|The Future of Medicine Through Bioengineering - Ayden Jacob|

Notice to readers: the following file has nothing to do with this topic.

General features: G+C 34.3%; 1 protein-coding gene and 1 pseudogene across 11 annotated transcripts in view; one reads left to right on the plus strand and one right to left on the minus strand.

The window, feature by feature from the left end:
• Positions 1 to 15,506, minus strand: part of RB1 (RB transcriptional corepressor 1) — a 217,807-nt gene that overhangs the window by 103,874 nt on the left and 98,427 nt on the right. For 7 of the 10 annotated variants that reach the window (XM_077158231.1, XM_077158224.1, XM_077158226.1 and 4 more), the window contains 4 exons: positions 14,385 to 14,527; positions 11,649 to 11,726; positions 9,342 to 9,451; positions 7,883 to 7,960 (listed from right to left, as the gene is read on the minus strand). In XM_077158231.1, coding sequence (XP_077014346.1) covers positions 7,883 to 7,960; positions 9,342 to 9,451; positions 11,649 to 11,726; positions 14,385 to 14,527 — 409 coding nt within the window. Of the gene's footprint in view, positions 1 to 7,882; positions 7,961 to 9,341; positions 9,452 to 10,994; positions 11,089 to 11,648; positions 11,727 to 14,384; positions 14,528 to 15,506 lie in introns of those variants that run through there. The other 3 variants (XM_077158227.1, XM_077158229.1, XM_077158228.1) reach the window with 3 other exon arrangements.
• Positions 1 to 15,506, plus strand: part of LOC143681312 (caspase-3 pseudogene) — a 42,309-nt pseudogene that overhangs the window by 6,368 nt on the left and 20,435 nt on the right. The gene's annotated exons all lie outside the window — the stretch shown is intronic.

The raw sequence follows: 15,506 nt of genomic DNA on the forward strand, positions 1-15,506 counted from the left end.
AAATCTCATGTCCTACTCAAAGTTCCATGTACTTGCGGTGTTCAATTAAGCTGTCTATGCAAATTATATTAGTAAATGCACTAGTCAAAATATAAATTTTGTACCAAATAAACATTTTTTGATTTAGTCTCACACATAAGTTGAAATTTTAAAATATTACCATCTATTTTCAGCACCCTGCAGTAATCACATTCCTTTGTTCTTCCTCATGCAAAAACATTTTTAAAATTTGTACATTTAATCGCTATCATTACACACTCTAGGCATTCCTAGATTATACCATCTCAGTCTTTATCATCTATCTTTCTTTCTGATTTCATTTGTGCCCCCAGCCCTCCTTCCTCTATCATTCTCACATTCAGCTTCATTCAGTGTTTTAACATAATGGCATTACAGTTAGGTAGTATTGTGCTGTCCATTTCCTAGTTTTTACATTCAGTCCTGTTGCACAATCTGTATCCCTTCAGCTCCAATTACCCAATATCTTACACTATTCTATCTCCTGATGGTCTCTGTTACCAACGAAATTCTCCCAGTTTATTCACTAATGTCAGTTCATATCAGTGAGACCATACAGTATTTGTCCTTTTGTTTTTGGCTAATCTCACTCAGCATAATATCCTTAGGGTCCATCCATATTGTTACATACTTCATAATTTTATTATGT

Aaron T. Becker, assistant professor of electrical and computer engineering at the University of Houston, explains that the utilization of mini-robots can be used to treat hydrocephalus and other conditions in the future. This future-field type of surgery would allow surgeons to avoid current treatments that require cutting through the skull to implant pressure-relieving shunts. Becker was first author of the paper, "Toward Tissue Penetration by MRI-powered Millirobots Using a Self-Assembled Gauss Gun," working with collaborators Ouajdi Felfoul, Harvard Medical School postdoctoral fellow at Boston Children's Hospital, and Pierre E. Dupont, visiting professor of surgery at Harvard Medical School. "Hydrocephalus, among other conditions, is a candidate for correction by our millirobots because the ventricles are fluid-filled and connect to the spinal canal," Becker said. "Our noninvasive approach would eventually require simply a hypodermic needle or lumbar puncture to introduce the components into the spinal canal, and the components could be steered out of the body afterwards."